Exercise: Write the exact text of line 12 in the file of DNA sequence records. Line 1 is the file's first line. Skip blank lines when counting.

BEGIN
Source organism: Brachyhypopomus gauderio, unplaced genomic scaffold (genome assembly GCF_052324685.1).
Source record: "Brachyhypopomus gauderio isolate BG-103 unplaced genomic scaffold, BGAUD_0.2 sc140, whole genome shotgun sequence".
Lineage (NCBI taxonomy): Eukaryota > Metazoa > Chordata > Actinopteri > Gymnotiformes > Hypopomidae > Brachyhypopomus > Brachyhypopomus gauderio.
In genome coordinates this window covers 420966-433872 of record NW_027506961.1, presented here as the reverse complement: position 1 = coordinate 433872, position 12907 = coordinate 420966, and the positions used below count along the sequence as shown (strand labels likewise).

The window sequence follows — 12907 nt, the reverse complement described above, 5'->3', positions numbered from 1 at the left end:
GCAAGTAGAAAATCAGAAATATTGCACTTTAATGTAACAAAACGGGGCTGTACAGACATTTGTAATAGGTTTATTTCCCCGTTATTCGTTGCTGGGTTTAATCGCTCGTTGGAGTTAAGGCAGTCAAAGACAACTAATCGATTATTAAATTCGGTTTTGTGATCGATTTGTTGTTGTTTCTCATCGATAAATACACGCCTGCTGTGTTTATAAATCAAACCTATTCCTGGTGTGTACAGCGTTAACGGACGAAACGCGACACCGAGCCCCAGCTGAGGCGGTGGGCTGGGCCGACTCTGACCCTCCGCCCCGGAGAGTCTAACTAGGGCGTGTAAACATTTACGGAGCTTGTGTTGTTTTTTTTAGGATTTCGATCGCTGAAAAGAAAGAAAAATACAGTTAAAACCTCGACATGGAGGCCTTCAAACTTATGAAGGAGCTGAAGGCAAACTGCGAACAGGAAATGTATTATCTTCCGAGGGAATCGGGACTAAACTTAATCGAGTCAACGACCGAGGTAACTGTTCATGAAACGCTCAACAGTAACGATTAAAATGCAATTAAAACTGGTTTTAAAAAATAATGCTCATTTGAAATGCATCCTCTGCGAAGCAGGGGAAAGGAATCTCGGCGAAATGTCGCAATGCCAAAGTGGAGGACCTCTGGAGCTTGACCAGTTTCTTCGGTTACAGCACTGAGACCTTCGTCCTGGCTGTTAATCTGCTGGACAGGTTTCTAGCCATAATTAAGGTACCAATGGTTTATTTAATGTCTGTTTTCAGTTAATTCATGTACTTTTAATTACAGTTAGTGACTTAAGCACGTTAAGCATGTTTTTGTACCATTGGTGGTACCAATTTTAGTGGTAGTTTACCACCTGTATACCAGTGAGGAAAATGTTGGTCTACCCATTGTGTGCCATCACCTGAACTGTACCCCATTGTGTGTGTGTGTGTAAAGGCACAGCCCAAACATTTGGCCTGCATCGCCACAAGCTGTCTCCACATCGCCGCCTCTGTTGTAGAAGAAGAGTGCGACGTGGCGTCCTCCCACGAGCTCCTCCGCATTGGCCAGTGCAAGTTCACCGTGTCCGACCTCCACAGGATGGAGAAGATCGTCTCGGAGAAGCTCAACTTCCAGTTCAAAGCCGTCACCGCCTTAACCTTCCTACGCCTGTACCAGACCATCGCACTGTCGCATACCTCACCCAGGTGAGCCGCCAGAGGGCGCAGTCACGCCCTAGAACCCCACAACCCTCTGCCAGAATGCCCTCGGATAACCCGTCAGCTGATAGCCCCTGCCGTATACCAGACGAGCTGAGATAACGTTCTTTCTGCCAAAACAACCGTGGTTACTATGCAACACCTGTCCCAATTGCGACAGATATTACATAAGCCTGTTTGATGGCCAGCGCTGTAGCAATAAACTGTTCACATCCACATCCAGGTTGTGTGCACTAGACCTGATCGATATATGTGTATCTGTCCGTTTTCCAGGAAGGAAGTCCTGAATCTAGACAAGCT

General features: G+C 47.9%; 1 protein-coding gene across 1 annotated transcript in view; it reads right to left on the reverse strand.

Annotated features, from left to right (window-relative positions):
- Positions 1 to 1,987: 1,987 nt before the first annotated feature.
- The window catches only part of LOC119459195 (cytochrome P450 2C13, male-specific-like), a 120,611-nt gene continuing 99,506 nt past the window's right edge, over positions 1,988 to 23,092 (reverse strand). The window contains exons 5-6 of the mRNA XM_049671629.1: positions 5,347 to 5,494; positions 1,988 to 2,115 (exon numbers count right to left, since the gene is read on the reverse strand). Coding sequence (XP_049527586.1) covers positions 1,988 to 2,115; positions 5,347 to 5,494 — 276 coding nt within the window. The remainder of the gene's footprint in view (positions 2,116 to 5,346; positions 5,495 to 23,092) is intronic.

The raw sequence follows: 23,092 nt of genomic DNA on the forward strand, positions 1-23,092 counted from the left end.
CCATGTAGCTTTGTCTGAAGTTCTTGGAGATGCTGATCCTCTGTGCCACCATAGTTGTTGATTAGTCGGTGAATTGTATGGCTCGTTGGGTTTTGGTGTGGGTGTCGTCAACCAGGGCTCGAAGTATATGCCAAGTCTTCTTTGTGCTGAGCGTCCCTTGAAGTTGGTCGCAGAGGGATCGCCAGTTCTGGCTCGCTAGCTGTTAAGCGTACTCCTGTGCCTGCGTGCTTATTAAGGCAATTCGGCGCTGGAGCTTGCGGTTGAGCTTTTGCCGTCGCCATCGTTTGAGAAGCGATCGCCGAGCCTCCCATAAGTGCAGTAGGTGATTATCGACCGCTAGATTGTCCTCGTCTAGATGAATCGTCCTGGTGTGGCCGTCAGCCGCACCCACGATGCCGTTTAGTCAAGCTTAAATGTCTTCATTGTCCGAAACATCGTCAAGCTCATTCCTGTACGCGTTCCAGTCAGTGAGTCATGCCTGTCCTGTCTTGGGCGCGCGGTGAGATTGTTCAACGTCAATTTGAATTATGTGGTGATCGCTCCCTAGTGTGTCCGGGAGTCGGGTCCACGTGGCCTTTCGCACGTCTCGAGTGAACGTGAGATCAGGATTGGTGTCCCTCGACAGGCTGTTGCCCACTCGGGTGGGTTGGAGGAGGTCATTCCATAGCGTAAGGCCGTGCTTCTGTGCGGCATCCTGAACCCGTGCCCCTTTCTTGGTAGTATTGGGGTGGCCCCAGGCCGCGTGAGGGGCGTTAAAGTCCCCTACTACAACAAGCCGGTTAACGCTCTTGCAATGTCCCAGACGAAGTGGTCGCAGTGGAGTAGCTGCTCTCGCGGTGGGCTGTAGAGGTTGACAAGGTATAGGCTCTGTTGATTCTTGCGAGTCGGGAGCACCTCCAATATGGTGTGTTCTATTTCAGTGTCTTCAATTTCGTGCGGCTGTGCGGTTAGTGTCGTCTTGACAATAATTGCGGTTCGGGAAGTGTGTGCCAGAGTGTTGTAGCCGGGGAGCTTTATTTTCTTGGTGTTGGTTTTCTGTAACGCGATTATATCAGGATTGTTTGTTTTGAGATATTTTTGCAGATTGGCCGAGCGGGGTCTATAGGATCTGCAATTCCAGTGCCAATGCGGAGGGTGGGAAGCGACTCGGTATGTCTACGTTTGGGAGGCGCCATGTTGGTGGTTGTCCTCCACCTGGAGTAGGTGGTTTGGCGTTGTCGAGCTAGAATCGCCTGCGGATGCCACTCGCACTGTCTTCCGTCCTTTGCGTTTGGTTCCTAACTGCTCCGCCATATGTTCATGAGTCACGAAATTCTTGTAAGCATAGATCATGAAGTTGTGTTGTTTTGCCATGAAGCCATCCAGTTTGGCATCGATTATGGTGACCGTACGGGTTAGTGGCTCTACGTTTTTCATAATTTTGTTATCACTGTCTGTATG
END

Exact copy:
CCATGTAGCTTTGTCTGAAGTTCTTGGAGATGCTGATCCTCTGTGCCACCATAGTTGTTGATTAGTCGGTGAATTGTATGGCTCGTTGGGTTTTGGTGTGGGTGTCGTCAACCAGGGCTCGAAGTATATGCCAAGTCTTCTTTGTGCTGAGCGTCCCTTGAAGTTGGTCGCAGAGGGATCGCCAGTTCTGGCTCGCTAGCTGTTAAGCGTACTCCTGTGCCTGCGTGCTTATTAAGGCAATTCGGCGCTGGAGCTTGCGGTTGAGCTTTTGCCGTCGCCATCGTTTGAGAAGCGATCGCCGAGCCTCCCATAAGTGCAGTAGGTGATTATCGACCGCTAGATTGTCCTCGTCTAGATGAATCGTCCTGGTGTGGCCGTCAGCCGCACCCACGATGCCGTTTAGTCAAGCTTAAATGTCTTCATTGTCCGAAACATCGTCAAGCTCATTCCTGTACGCGTTCCAGTCAGTGAGTCATGCCTGTCCTGTCTTGGGCGCGCGGTGAGATTGTTCAACGTCAATTTGAATTATGTGGTGATCGCTCCCTAGTGTGTCCGGGAGTCGGGTCCACGTGGCCTTTCGCACGTCTCGAGTGAACGTGAGATCAGGATTGGTGTCCCTCGACAGGCTGTTGCCCACTCGGGTGGGTTGGAGGAGGTCATTCCATAGCGTAAGGCCGTGCTTCTGTGCGGCATCCTGAACCCGTGCCCCTTTCTTGGTAGTATTGGGGTGGCCCCAGGCCGCGTGAGGGGCGTTAAAGTCCCCTACTACAACAAGCCGGTTAACGCTCTTGCAATGTCCCAGACGAAGTGGTCGCAGTGGAGTAGCTGCTCTCGCGGTGGGCTGTAGAGGTTGACAAGGTATAGGCTCTGTTGATTCTTGCGAGTCGGGAGCACCTCCAATATGGTGTGTTCTATTTCAGTGTCTTCAATTTCGTGCGGCTGTGCGGTTAGTGTCGTCTTGACAATAATTGCGGTTCGGGAAGTGTGTGCCAGAGTGTTGTAGCCGGGGAGCTTTATTTTCTTGGTGTTGGTTTTCTGTAACGCGATTATATCAGGATTGTTTGTTTTGAGATATTTTTGCAGATTGGCCGAGCGGGGTCTATAGGATCTGCAATTCCAGTGCCAATGCGGAGGGTGGGAAGCGACTCGGTATGTCTACGTTTGGGAGGCGCCATGTTGGTGGTTGTCCTCCACCTGGAGTAGGTGGTTTGGCGTTGTCGAGCTAGAATCGCCTGCGGATGCCACTCGCACTGTCTTCCGTCCTTTGCGTTTGGTTCCTAACTGCTCCGCCATATGTTCATGAGTCACGAAATTCTTGTAAGCATAGATCATGAAGTTGTGTTGTTTTGCCATGAAGCCATCCAGTTTGGCATCGATTATGGTGACCGTACGGGTTAGTGGCTCTACGTTTTTCATAATTTTGTTATCACTGTCTGTATG